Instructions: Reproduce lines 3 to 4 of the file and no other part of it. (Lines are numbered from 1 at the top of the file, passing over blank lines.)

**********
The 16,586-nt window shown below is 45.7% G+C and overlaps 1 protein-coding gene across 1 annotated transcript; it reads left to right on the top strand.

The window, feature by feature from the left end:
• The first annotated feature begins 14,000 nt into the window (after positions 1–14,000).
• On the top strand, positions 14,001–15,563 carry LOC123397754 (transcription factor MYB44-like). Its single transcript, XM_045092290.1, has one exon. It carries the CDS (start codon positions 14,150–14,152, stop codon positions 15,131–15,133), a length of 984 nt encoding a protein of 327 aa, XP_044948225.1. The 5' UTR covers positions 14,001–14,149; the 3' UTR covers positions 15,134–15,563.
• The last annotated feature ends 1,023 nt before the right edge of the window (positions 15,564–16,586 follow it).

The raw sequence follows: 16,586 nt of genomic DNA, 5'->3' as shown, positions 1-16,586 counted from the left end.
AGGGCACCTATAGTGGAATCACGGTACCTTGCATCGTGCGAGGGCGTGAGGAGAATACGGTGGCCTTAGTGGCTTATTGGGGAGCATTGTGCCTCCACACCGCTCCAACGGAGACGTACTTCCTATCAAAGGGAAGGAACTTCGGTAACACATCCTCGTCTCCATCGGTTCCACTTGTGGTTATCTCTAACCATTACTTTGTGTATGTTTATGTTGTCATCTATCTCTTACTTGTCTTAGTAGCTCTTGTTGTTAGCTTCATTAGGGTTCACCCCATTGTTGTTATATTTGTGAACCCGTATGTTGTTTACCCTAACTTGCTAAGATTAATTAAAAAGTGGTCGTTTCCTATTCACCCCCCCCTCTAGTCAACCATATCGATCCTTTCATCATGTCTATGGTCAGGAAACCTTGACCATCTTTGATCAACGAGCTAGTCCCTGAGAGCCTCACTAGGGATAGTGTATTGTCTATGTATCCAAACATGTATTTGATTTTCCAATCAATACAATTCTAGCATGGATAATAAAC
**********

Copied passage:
• The first annotated feature begins 14,000 nt into the window (after positions 1–14,000).
• On the top strand, positions 14,001–15,563 carry LOC123397754 (transcription factor MYB44-like). Its single transcript, XM_045092290.1, has one exon. It carries the CDS (start codon positions 14,150–14,152, stop codon positions 15,131–15,133), a length of 984 nt encoding a protein of 327 aa, XP_044948225.1. The 5' UTR covers positions 14,001–14,149; the 3' UTR covers positions 15,134–15,563.